The weights were used to hold the land forms in place while the glue set.


How about painting a small piece of masonite blue and use it as a test backdrop colour?


I like the look.


The B&M Bluebird GP9 compliments the backdrop sky.


A nice close-up view.


Here are the colours I mixed to achieve the sky blue I wanted.


Oh, artwork is so much fun!


Part of the backdrop will not require painting as buildings and a small forest will hide it.
I created this quick mock-up of the area and traced around it before painting.


I glued some ground foam in an area where you will look through the trees.


The background is looking really good.


A view from above.


A slightly different angle.


A view from the other corner.


Time to mix some plaster for the rock work and run a wash of black paint over top to give that natural rock complexion.


I've cut away the area where the road will go as well as the sidewalk.
Note how I carved the shape of the diorama wall out of masonite to match the contours of the scenery.


Ground foam added to form the green backdrop area so that when you look through the little forest you will see the textured green.


A view down the tracks with green ground foam in.
I will sprinkle dirt and sand coloured foam to take away the too-green look.


Time to build some more of the retaining wall area.


And scratch build the boardwalk, street and sidewalk.


Note the barricaded windows on the back of the foreground structure.
They were used when I scratch built the extension to the background structure to help make the entire complex look like one.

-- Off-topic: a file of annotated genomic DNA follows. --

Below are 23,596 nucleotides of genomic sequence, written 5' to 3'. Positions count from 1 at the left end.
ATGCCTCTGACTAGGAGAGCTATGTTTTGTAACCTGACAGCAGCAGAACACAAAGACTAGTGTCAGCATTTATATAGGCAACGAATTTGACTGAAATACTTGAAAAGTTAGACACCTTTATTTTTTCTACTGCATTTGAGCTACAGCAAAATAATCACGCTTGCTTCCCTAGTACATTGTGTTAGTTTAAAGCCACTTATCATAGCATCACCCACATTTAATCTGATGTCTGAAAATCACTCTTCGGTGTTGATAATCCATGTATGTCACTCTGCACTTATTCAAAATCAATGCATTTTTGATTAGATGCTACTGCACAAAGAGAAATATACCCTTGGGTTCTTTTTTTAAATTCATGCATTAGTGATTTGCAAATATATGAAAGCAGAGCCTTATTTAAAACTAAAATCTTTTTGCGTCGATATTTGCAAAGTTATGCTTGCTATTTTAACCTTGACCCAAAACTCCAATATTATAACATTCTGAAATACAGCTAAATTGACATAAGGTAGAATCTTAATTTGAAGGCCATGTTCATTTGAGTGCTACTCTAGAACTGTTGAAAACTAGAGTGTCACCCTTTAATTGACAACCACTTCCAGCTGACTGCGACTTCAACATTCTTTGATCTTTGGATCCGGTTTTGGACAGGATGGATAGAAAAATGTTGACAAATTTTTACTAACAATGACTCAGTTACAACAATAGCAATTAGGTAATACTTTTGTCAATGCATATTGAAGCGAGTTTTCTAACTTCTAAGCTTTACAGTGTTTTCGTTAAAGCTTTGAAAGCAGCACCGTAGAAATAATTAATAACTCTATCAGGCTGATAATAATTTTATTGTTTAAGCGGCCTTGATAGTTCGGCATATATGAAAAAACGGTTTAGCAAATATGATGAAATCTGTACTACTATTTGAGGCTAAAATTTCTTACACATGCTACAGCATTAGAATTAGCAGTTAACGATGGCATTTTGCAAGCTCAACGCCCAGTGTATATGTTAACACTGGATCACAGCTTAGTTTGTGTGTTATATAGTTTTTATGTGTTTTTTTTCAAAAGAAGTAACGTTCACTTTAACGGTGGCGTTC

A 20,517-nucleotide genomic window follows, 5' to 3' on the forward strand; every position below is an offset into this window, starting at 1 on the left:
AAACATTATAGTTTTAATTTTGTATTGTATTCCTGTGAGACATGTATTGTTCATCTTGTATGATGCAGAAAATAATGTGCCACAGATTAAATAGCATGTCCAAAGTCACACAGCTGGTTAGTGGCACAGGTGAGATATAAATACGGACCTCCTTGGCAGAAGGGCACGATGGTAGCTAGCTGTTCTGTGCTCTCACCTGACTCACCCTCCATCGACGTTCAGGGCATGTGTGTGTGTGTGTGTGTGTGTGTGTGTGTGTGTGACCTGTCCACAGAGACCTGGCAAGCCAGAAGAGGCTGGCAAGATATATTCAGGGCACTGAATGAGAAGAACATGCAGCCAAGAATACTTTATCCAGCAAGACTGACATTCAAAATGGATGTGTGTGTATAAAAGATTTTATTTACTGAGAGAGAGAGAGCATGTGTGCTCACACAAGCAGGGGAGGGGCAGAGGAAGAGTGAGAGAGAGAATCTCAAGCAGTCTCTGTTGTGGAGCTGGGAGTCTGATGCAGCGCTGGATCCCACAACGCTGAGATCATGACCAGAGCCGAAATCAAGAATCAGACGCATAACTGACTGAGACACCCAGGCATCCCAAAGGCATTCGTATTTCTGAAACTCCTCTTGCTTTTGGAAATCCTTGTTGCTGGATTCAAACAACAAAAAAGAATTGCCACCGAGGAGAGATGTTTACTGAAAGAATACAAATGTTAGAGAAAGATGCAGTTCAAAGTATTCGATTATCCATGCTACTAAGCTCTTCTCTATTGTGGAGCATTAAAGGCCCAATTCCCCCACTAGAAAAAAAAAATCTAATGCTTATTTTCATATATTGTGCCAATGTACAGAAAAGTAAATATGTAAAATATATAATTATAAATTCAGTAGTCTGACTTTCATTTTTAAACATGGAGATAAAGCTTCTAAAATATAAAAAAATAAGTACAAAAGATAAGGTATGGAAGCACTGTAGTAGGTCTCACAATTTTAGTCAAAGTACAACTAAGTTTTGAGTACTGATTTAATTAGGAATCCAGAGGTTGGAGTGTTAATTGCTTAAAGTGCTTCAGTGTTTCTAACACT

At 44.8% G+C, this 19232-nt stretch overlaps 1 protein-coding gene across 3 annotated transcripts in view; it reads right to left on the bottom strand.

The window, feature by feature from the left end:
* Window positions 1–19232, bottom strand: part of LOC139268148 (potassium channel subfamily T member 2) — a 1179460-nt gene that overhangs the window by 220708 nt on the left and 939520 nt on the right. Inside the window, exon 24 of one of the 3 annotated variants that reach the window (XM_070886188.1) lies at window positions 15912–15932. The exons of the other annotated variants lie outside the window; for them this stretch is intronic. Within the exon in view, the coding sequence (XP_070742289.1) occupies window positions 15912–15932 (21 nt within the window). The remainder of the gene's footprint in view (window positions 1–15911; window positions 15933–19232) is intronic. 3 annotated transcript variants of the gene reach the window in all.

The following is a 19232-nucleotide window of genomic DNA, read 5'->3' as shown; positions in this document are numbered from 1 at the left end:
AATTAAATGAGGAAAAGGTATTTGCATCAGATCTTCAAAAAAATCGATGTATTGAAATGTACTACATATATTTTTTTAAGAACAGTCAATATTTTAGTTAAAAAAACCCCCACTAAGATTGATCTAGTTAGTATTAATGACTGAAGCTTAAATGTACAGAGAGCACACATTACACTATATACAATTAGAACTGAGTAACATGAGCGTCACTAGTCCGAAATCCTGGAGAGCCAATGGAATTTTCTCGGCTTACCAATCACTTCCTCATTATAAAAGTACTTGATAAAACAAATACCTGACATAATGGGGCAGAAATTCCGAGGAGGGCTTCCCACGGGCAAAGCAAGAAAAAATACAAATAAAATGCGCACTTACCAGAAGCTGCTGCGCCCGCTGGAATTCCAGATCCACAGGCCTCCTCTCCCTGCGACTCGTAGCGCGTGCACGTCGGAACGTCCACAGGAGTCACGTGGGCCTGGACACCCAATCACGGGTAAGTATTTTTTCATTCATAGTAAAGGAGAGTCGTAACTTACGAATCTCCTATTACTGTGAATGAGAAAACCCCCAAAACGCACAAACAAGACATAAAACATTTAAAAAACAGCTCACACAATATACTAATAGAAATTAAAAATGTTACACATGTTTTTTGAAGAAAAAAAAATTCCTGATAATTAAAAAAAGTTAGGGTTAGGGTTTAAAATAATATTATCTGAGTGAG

I've started the pedestrian crosswalks over the tracks..not finished as yet.
I'm also adding ballast to mate the boardwalk to the track area.


Some ground up leaves help form the forest floor.


The pedestrian walks are in.


The B&M 44-tonner looks right at home on this piece of track!


Most of this scenery has been built from scratch.


Looking good so far!


Time to spray paint some clouds on the backdrop.
I'll simply hold this template an inch or so away from the backdrop and spray away to create clouds.


Look, it's a cloudy day!


Light gray is used to hand paint a few seagulls in the air.


Look very much like a maritime scene to me.


Head on shot.


From the left corner.


From the right corner.


Time to make water out of Liquitex Medium Gel.


In only a few minutes the entire water area is covered.


You simply brush it on to your heart's content.


All covered.


When the liquid gel hardens the colour will clear.


Looking great!  I'm liking the wave action.


A look from the front.


Overnight the water has set.


Here's the finished scene.


The lobster boat is a nice touch for now.


As are all the scratch built wharves and docks.


Diane's Quilt shop looks like a busy little business.


An overall shot.


This photo was taken from the back of the diorama looking down on the scene.


Yes, it is so much fun  creating models and scenery!


Thanks for checking in on my techniques used to create the Berrigan's Boat Works diorama!
To see a more complete version of this build at the Railroad Line Forums, check out the site below.

http://www.railroad-line.com/forum/topic.asp?TOPIC_ID=30198

Have a great one!  Mike Hamer